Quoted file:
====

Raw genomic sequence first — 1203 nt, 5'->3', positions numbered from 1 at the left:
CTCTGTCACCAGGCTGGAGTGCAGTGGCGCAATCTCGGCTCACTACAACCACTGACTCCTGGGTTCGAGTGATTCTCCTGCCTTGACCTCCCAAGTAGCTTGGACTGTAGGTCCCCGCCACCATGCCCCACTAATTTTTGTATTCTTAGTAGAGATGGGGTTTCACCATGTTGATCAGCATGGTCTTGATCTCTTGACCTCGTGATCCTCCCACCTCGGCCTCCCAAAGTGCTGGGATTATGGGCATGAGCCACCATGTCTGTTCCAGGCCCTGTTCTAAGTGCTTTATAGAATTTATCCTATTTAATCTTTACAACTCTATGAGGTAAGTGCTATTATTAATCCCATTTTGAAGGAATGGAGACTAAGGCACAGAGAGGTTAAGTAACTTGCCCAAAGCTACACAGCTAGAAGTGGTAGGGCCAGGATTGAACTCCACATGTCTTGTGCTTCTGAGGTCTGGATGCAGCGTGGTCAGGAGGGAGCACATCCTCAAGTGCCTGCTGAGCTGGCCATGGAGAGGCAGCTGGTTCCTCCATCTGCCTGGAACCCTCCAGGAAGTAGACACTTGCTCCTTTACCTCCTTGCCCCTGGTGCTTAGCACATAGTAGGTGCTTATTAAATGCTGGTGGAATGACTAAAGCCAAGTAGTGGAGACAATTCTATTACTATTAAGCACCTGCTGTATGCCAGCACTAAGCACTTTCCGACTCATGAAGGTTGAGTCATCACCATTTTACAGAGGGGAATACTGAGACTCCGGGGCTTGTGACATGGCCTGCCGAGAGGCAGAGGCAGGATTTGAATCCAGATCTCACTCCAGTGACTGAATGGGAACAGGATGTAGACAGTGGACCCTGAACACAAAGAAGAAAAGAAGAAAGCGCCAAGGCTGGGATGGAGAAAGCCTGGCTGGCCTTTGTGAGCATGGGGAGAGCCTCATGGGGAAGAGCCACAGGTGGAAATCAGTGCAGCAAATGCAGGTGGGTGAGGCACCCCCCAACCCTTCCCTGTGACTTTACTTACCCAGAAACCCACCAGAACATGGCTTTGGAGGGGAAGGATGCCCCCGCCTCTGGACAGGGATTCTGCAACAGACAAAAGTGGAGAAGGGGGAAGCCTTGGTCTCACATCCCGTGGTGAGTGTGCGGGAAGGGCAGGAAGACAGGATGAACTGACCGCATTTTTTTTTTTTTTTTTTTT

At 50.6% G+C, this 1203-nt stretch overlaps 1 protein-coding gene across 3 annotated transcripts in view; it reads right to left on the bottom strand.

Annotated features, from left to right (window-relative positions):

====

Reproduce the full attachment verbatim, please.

Raw genomic sequence first — 1203 nt, 5'->3', positions numbered from 1 at the left:
CTCTGTCACCAGGCTGGAGTGCAGTGGCGCAATCTCGGCTCACTACAACCACTGACTCCTGGGTTCGAGTGATTCTCCTGCCTTGACCTCCCAAGTAGCTTGGACTGTAGGTCCCCGCCACCATGCCCCACTAATTTTTGTATTCTTAGTAGAGATGGGGTTTCACCATGTTGATCAGCATGGTCTTGATCTCTTGACCTCGTGATCCTCCCACCTCGGCCTCCCAAAGTGCTGGGATTATGGGCATGAGCCACCATGTCTGTTCCAGGCCCTGTTCTAAGTGCTTTATAGAATTTATCCTATTTAATCTTTACAACTCTATGAGGTAAGTGCTATTATTAATCCCATTTTGAAGGAATGGAGACTAAGGCACAGAGAGGTTAAGTAACTTGCCCAAAGCTACACAGCTAGAAGTGGTAGGGCCAGGATTGAACTCCACATGTCTTGTGCTTCTGAGGTCTGGATGCAGCGTGGTCAGGAGGGAGCACATCCTCAAGTGCCTGCTGAGCTGGCCATGGAGAGGCAGCTGGTTCCTCCATCTGCCTGGAACCCTCCAGGAAGTAGACACTTGCTCCTTTACCTCCTTGCCCCTGGTGCTTAGCACATAGTAGGTGCTTATTAAATGCTGGTGGAATGACTAAAGCCAAGTAGTGGAGACAATTCTATTACTATTAAGCACCTGCTGTATGCCAGCACTAAGCACTTTCCGACTCATGAAGGTTGAGTCATCACCATTTTACAGAGGGGAATACTGAGACTCCGGGGCTTGTGACATGGCCTGCCGAGAGGCAGAGGCAGGATTTGAATCCAGATCTCACTCCAGTGACTGAATGGGAACAGGATGTAGACAGTGGACCCTGAACACAAAGAAGAAAAGAAGAAAGCGCCAAGGCTGGGATGGAGAAAGCCTGGCTGGCCTTTGTGAGCATGGGGAGAGCCTCATGGGGAAGAGCCACAGGTGGAAATCAGTGCAGCAAATGCAGGTGGGTGAGGCACCCCCCAACCCTTCCCTGTGACTTTACTTACCCAGAAACCCACCAGAACATGGCTTTGGAGGGGAAGGATGCCCCCGCCTCTGGACAGGGATTCTGCAACAGACAAAAGTGGAGAAGGGGGAAGCCTTGGTCTCACATCCCGTGGTGAGTGTGCGGGAAGGGCAGGAAGACAGGATGAACTGACCGCATTTTTTTTTTTTTTTTTTTT

At 50.6% G+C, this 1203-nt stretch overlaps 1 protein-coding gene across 3 annotated transcripts in view; it reads right to left on the bottom strand.

Annotated features, from left to right (window-relative positions):